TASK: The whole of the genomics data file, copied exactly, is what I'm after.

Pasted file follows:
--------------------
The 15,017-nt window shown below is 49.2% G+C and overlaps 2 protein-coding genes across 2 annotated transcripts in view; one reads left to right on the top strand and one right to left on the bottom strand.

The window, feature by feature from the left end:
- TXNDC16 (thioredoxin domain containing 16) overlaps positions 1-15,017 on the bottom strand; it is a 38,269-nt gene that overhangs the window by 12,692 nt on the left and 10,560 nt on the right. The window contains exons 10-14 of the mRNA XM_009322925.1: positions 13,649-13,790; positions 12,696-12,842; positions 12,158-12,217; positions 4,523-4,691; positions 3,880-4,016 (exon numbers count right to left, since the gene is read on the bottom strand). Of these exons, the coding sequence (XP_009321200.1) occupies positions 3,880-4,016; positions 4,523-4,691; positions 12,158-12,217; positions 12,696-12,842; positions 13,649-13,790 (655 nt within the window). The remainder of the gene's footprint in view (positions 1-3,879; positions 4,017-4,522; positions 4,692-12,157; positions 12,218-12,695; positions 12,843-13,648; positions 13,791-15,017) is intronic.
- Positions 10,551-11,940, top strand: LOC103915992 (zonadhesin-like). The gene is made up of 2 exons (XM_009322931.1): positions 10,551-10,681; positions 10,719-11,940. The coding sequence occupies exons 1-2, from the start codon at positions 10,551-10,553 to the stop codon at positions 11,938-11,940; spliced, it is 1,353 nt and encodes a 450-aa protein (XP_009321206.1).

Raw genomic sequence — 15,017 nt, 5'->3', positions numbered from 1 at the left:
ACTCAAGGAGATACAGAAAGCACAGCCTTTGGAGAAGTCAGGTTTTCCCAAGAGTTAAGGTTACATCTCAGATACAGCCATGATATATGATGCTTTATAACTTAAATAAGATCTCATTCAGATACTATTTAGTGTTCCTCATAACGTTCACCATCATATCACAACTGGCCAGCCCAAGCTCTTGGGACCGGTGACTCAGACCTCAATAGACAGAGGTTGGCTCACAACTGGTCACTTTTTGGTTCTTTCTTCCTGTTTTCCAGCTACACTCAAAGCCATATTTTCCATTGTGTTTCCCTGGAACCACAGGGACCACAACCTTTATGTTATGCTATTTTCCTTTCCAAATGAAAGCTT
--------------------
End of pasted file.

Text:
The 15,017-nt window shown below is 49.2% G+C and overlaps 2 protein-coding genes across 2 annotated transcripts in view; one reads left to right on the top strand and one right to left on the bottom strand.

The window, feature by feature from the left end:
- TXNDC16 (thioredoxin domain containing 16) overlaps positions 1-15,017 on the bottom strand; it is a 38,269-nt gene that overhangs the window by 12,692 nt on the left and 10,560 nt on the right. The window contains exons 10-14 of the mRNA XM_009322925.1: positions 13,649-13,790; positions 12,696-12,842; positions 12,158-12,217; positions 4,523-4,691; positions 3,880-4,016 (exon numbers count right to left, since the gene is read on the bottom strand). Of these exons, the coding sequence (XP_009321200.1) occupies positions 3,880-4,016; positions 4,523-4,691; positions 12,158-12,217; positions 12,696-12,842; positions 13,649-13,790 (655 nt within the window). The remainder of the gene's footprint in view (positions 1-3,879; positions 4,017-4,522; positions 4,692-12,157; positions 12,218-12,695; positions 12,843-13,648; positions 13,791-15,017) is intronic.
- Positions 10,551-11,940, top strand: LOC103915992 (zonadhesin-like). The gene is made up of 2 exons (XM_009322931.1): positions 10,551-10,681; positions 10,719-11,940. The coding sequence occupies exons 1-2, from the start codon at positions 10,551-10,553 to the stop codon at positions 11,938-11,940; spliced, it is 1,353 nt and encodes a 450-aa protein (XP_009321206.1).

Raw genomic sequence — 15,017 nt, 5'->3', positions numbered from 1 at the left:
ACTCAAGGAGATACAGAAAGCACAGCCTTTGGAGAAGTCAGGTTTTCCCAAGAGTTAAGGTTACATCTCAGATACAGCCATGATATATGATGCTTTATAACTTAAATAAGATCTCATTCAGATACTATTTAGTGTTCCTCATAACGTTCACCATCATATCACAACTGGCCAGCCCAAGCTCTTGGGACCGGTGACTCAGACCTCAATAGACAGAGGTTGGCTCACAACTGGTCACTTTTTGGTTCTTTCTTCCTGTTTTCCAGCTACACTCAAAGCCATATTTTCCATTGTGTTTCCCTGGAACCACAGGGACCACAACCTTTATGTTATGCTATTTTCCTTTCCAAATGAAAGCTT